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“They gathered us on the field with a couple of administrators for U.S. Soccer and the head coach of the team, Mike Ryan,” Wyant says. “They read aloud the names of the players who were selected to the team in front of everyone. It was pretty old-school.”

A few weeks later, the team traveled to Jesolo, Italy, for the first four matches in USWNT history. Wyant was one of the players who competed in the club’s inaugural match.

“My favorite memory of my playing career by far is the very first women’s national team match that happened in Italy,” Wyant says. “We all knew what it meant to be on the national team—you were chosen as one of the best players in the country and were selected to represent your country. But I don’t think it really sank in until we were lining up for the international walkout and they started playing the national anthem.”

Wyant would go on to play a total of 16 games as a member of the USWNT and recorded the first shutout in team history with a victory over Canada in July 1986. Even after her time with the USWNT came to an end, Wyant remained on the pitch—her playing career extending well into the early 2000s.

Long before she became a head coach at NYU, Wyant came to the New York area to join the then Long Island Lady Riders of the newly formed United Soccer Leagues W-League for the 1995 season. Wyant was her usual outstanding self during her time with the Lady Riders—she was the netminder for two championship teams in ’95 and ’97, won tournament MVP honors in ’97 and was named Goalkeeper of the Year for four consecutive seasons from ’95 to ’98.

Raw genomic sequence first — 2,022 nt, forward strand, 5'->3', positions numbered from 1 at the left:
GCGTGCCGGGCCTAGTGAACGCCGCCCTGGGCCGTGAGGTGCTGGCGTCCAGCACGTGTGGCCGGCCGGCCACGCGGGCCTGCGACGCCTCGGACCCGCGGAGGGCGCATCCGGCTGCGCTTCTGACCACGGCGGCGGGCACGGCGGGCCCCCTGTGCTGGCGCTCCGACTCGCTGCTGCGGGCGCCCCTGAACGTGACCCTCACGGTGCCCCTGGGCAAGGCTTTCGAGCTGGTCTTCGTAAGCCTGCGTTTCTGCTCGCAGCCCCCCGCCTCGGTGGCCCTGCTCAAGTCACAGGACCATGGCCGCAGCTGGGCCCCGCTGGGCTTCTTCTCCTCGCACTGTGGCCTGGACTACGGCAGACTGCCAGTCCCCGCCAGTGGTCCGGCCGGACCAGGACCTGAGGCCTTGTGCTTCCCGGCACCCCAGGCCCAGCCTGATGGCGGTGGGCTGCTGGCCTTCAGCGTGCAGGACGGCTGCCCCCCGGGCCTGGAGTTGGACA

But even while dominating on the pitch, Wyant was already thinking ahead about the next phase of her career. Although players had to put their lives on pause for training and competitions, there was still a lot of downtime. That, combined with the sport’s growing popularity in the U.S., allowed Wyant to take on several coaching gigs while she was still a member of the USWNT.

Wyant eventually served as head coach at Florida Atlantic University women’s soccer team from 1994 to ’97 while she was still playing in the USL W-League. She soon brought her coaching career to New York, working with Dowling College, Stony Brook University and taking over as the general manager for the Lady Riders. After stepping down from the position in 2007, Wyant took a hiatus from the sport before becoming the head coach of the New York Athletic Club women’s soccer team, a position she still holds today along with her work at NYU.

Wyant first came to NYU in 2011 as an assistant coach on the women’s soccer team but was named the head coach of the men’s team during the ’15 season, becoming the first woman in the NCAA to take on the role.

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“What players want is no different, whether they are men or women,” Wyant says. “They want to know that you’re invested in the team, what the direction is and what the goal is. They want to know what their role is and how they can get better. That goes for men and women, so I don’t think there is any difference at all.”

Although Wyant says she is happy with where she’s at now in her career, she sometimes wonders what her next step could be in the NCAA.

“I have spoken to a colleague who has told me he isn’t sure if there is an athletic director out there who has the guts to hire a woman to coach their men’s team. It’s a shame, but it is probably true,” she says. “It’s like they feel they are taking a big risk by doing that. But is hiring someone like Jill Ellis really a risk? She is one of the best coaches in the world and is more than qualified to be considered for a lot of these jobs. It is probably going to take an athletic director who doesn’t see it as a risk, but there are a lot out there that do.”

Perhaps in the future, fewer athletic directors will see it as a risk, and more women will be coaching on the sidelines during men’s games. If that happens, we can point to Wyant as an example that it was never a risk at all. Wyant is a soccer lifer who has seen it all, continuing to succeed in the sport and helping to shape its future for the better. And it all started when Wyant didn’t want to run up and down a large field.

Michael Rosen is a contributor for GoodSport, a media company dedicated to raising the visibility of women and girls in sports.